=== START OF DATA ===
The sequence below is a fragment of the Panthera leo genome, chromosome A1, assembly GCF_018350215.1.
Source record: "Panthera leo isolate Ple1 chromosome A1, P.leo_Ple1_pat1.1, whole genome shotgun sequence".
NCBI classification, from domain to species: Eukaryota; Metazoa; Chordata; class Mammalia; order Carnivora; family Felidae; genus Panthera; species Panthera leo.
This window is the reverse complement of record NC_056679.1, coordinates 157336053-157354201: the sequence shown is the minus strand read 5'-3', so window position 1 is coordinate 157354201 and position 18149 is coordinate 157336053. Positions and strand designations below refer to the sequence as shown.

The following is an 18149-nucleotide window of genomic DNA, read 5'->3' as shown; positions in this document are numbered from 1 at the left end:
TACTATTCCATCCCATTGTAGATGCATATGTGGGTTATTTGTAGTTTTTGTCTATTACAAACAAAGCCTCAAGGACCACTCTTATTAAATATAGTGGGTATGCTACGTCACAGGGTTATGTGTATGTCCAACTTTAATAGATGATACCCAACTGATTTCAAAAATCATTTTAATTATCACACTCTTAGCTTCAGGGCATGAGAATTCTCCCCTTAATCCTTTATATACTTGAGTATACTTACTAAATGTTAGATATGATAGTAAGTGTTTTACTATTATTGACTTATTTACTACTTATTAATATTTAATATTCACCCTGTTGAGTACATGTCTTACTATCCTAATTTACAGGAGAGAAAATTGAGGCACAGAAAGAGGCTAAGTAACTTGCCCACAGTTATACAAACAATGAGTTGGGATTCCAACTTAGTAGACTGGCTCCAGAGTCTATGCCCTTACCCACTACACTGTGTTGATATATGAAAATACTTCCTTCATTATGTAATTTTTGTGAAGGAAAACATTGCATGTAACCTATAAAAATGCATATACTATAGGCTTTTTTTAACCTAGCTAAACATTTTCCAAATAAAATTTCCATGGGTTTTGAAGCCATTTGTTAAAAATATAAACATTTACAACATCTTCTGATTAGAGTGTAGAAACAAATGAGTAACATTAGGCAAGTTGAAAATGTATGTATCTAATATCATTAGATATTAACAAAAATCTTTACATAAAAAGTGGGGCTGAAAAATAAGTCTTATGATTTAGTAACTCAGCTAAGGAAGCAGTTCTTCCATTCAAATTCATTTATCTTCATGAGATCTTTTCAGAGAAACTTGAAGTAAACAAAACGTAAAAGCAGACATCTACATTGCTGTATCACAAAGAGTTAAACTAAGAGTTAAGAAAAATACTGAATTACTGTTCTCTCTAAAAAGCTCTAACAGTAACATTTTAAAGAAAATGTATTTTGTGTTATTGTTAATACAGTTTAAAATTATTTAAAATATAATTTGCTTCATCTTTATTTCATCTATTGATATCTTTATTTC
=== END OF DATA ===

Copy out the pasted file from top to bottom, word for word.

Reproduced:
The sequence below is a fragment of the Panthera leo genome, chromosome A1, assembly GCF_018350215.1.
Source record: "Panthera leo isolate Ple1 chromosome A1, P.leo_Ple1_pat1.1, whole genome shotgun sequence".
NCBI classification, from domain to species: Eukaryota; Metazoa; Chordata; class Mammalia; order Carnivora; family Felidae; genus Panthera; species Panthera leo.
This window is the reverse complement of record NC_056679.1, coordinates 157336053-157354201: the sequence shown is the minus strand read 5'-3', so window position 1 is coordinate 157354201 and position 18149 is coordinate 157336053. Positions and strand designations below refer to the sequence as shown.

The following is an 18149-nucleotide window of genomic DNA, read 5'->3' as shown; positions in this document are numbered from 1 at the left end:
TACTATTCCATCCCATTGTAGATGCATATGTGGGTTATTTGTAGTTTTTGTCTATTACAAACAAAGCCTCAAGGACCACTCTTATTAAATATAGTGGGTATGCTACGTCACAGGGTTATGTGTATGTCCAACTTTAATAGATGATACCCAACTGATTTCAAAAATCATTTTAATTATCACACTCTTAGCTTCAGGGCATGAGAATTCTCCCCTTAATCCTTTATATACTTGAGTATACTTACTAAATGTTAGATATGATAGTAAGTGTTTTACTATTATTGACTTATTTACTACTTATTAATATTTAATATTCACCCTGTTGAGTACATGTCTTACTATCCTAATTTACAGGAGAGAAAATTGAGGCACAGAAAGAGGCTAAGTAACTTGCCCACAGTTATACAAACAATGAGTTGGGATTCCAACTTAGTAGACTGGCTCCAGAGTCTATGCCCTTACCCACTACACTGTGTTGATATATGAAAATACTTCCTTCATTATGTAATTTTTGTGAAGGAAAACATTGCATGTAACCTATAAAAATGCATATACTATAGGCTTTTTTTAACCTAGCTAAACATTTTCCAAATAAAATTTCCATGGGTTTTGAAGCCATTTGTTAAAAATATAAACATTTACAACATCTTCTGATTAGAGTGTAGAAACAAATGAGTAACATTAGGCAAGTTGAAAATGTATGTATCTAATATCATTAGATATTAACAAAAATCTTTACATAAAAAGTGGGGCTGAAAAATAAGTCTTATGATTTAGTAACTCAGCTAAGGAAGCAGTTCTTCCATTCAAATTCATTTATCTTCATGAGATCTTTTCAGAGAAACTTGAAGTAAACAAAACGTAAAAGCAGACATCTACATTGCTGTATCACAAAGAGTTAAACTAAGAGTTAAGAAAAATACTGAATTACTGTTCTCTCTAAAAAGCTCTAACAGTAACATTTTAAAGAAAATGTATTTTGTGTTATTGTTAATACAGTTTAAAATTATTTAAAATATAATTTGCTTCATCTTTATTTCATCTATTGATATCTTTATTTC